(Photo via facebook.com/csfphiladelphia/)
Center City-based education nonprofit Children’s Scholarship Fund Philadelphia (CSFP) was one of only 50 organizations to earn a perfect score from Charity Navigator this year.
To earn a perfect score, nonprofits must include certain information on their profiles, including high program expense percentage, or the “percent of the charity’s total expenses spent on the programs and services it delivers” (CSFP’s is 91.9 percent), and a listing of the CEO’s name and salary (CSFP’s executive director, Ina Lipman, made $164,065 in 2014).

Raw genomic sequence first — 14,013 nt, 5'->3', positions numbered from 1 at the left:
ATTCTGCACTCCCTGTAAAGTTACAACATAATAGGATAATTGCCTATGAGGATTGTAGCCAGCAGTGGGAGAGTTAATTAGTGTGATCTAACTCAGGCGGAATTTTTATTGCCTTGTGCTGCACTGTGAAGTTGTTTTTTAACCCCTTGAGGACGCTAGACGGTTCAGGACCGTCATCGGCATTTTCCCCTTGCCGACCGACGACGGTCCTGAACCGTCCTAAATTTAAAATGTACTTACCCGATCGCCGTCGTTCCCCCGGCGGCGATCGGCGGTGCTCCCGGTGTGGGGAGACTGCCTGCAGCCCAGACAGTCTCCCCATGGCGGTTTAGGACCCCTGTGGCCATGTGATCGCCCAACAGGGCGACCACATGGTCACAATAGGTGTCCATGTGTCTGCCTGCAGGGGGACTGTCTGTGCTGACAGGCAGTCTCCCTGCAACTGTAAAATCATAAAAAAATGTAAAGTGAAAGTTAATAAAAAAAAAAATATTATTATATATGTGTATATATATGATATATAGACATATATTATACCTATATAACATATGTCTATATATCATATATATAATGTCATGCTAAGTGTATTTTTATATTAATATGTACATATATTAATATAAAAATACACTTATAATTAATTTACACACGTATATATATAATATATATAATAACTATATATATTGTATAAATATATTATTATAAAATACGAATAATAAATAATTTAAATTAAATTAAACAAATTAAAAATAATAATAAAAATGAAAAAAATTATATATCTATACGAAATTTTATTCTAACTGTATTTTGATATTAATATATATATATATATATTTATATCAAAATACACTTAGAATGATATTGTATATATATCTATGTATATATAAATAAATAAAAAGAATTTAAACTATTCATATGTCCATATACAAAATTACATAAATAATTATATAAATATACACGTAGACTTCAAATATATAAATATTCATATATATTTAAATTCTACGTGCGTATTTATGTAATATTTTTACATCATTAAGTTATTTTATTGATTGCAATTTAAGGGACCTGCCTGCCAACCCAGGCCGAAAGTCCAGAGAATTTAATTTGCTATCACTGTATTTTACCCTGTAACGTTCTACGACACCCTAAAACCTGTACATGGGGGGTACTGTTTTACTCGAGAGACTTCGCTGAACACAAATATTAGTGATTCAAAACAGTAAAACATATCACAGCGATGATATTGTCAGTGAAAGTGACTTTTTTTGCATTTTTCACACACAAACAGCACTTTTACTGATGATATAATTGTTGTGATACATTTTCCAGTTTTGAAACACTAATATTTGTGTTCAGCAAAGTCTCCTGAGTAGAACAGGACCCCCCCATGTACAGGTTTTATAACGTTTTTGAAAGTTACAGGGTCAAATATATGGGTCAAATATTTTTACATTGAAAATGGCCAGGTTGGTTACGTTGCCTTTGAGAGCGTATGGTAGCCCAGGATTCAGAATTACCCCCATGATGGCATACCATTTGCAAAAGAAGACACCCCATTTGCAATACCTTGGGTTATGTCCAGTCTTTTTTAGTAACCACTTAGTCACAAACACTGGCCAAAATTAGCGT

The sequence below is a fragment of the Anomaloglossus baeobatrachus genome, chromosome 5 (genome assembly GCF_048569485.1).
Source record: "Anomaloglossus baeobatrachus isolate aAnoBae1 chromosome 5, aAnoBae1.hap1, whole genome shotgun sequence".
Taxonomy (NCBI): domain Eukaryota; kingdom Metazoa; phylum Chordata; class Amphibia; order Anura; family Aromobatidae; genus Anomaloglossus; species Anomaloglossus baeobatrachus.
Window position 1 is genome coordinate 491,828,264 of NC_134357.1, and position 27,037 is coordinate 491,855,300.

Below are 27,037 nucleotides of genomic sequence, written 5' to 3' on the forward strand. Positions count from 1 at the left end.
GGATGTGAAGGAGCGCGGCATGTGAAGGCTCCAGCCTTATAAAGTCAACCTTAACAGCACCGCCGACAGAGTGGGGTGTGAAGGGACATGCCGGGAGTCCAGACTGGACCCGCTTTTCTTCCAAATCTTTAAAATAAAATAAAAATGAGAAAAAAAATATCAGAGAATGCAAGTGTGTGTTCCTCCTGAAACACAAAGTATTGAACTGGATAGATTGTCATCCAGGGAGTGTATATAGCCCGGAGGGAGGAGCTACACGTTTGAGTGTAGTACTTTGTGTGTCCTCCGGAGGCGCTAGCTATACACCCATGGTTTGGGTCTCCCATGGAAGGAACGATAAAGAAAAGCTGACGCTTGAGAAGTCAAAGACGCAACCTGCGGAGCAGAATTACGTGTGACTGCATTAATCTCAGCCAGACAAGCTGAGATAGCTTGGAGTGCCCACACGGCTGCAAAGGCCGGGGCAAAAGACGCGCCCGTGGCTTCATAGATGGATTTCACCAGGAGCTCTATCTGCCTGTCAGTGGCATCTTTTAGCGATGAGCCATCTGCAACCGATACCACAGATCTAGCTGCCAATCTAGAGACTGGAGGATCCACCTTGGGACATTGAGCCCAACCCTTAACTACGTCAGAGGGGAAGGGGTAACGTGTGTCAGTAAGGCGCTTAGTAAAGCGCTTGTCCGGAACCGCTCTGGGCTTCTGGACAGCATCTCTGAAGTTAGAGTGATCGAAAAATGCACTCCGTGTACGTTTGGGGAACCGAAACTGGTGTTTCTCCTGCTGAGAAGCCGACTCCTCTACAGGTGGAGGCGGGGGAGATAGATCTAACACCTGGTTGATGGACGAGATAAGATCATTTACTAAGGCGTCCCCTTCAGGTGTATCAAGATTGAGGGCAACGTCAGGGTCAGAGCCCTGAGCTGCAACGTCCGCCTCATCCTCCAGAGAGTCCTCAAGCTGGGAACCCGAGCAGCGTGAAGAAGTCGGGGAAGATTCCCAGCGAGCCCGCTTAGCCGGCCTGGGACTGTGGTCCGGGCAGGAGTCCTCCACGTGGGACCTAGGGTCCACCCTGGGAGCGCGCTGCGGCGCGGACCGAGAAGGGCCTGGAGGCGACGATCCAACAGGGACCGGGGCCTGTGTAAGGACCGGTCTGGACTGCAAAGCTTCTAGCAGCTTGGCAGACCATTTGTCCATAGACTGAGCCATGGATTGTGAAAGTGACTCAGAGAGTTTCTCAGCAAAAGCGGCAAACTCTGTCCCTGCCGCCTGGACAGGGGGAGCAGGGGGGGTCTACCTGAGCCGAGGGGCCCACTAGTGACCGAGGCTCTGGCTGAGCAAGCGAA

Charity Navigator currently rates over 8,000 charities, putting CSFP’s rating in the top 0.6 percent, Miniutti said.
Now, we’ve written a bit about overhead — or, more specifically, the “overhead myth” — and know well enough that a nonprofit’s impact is not tied to the ratio of how much it spends on programs compared to operations. Charity Navigator itself contributed to a letter on the topic with two other nonprofit evaluation sites. But it’s worth celebrating that CSFP has apparently embraced the tenet of transparency enough to be honored for it on a national scale.
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